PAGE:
- Protesting the economic crisis in the eastern European nation, around 1000 people gathered outside the main administration building in defiance of - stop me if this sounds familiar - orders issued under a State of Emergency banning any sort of protests. President Alexander Lukashenko's response was to - and stop me if this part sounds familiar as well - suppress any further protests.
- The Liberation Army Daily, the official newspaper of the People's Liberation Army, has released a report warning that China's internet infrastructure is vulnerable to attack, and reviewing what they know of the Pentagon's efforts in cyber security and warfare.
- Two members of Greece's ruling socialist party stepped down in protest over the austerity package supported by Prime Minister George Papandreou, leaving it increasingly unclear that the Prime Minister will be able to form a cabinet and get the deal approved.
- Saif al-Islam, Muammar Gaddafi's son, has announced that Gaddafi is willing to hold elections and to step aside if he lost. He also states that the elections could be held within three months, and international observers would be allowed to guarantee transparency. "I have no doubt that the overwhelming majority of Libyans stand with my father and sees the rebels as fanatical Islamist fundamentalists, terrorists stirred up from abroad," he is quoted as saying.
- The British government has confirmed that, due to the EU travel ban, no members of the Libyan government will be allowed to attend the London 2012 Olympics.
North Korea Crazy
- Last week, a boat containing three men, two women and four children crossed the marine border between North and South Korea, looking to defect. Now, Pyongyang is demanding their immediate repatriation through the offices of the North Korean version of the Red Cross. So far, the refugees have expressed no desire to return to the land of Furry Hats of Power and starvation.
- The United Nations High Commissioner for Human Rights has released a report on the situation in Syria, itemizing the facts as they are currently known (using live ammunition on unarmed civilians, arbitrary arrests, torture, and executions, and so forth), and calling on the Syrian government to allow them entry to the nation to examine the situation for themselves.
- LulzSec took down the CIA's public website yesterday, apparently in a Denial of Service attack. At present, there is no confirmation whether the site was hacked as well.
- Citigroup announced that a cyber attack in May compromised 360,083 North American credit card accounts - nearly twice as many as originally reported. The attackers obtained names, account numbers and contact information, but continues to insist that "data critical to commit fraud was not compromised".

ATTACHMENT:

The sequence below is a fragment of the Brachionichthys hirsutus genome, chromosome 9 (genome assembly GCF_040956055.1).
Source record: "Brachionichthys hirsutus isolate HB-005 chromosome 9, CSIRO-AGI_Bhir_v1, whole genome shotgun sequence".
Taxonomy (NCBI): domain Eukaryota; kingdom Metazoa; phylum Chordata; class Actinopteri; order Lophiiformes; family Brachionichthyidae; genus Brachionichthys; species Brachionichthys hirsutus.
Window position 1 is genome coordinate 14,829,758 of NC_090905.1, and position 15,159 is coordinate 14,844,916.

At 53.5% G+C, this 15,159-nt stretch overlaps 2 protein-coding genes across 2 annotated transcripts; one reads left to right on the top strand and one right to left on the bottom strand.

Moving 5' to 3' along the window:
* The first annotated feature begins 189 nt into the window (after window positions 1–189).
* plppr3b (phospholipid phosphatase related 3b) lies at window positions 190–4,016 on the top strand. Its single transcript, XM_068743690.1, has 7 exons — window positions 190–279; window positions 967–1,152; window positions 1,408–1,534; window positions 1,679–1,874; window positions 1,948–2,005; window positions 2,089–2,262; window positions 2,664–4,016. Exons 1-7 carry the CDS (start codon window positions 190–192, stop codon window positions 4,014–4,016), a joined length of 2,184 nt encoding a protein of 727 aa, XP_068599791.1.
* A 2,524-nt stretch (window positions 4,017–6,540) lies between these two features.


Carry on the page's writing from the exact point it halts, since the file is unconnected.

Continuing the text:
- Vice President Biden and a committee of six lawmakers have set a July 1 goal to reach a debt-reduction agreement
- In "there is no joke I can think of that could possibly be construed as safe for work" news, Representative Anthony Weiner has announced that he is resigning his seat in the House of Representatives, for lying about what sending what could be called "junk" e-mails.
- Responding to Representative Boehner's warning that, without approval from Congress, the President would be in violation of the War Powers Act if US participation in Libya continued past Saturday, the President has delivered a 32-page response stating that the administration is acting with legal authority and urging lawmakers not to send "mixed messages". The argument is that, since US military participation in Libya has been scaled back to a support role, it does not require congressional consent.
- Two days after the release of congressional report demonstrating that some 70% of firearms recovered from Mexican crime scenes and submitted for tracing came from the US, three BATF agents testified before the House Oversight Committee that they were ordered to seize weapons from traffickers along the Mexican border, but were told not to make arrests.
 And which, for some reason, proposes restricting firearms imports into the United States as a solution. No, it doesn't make any sense to me, either.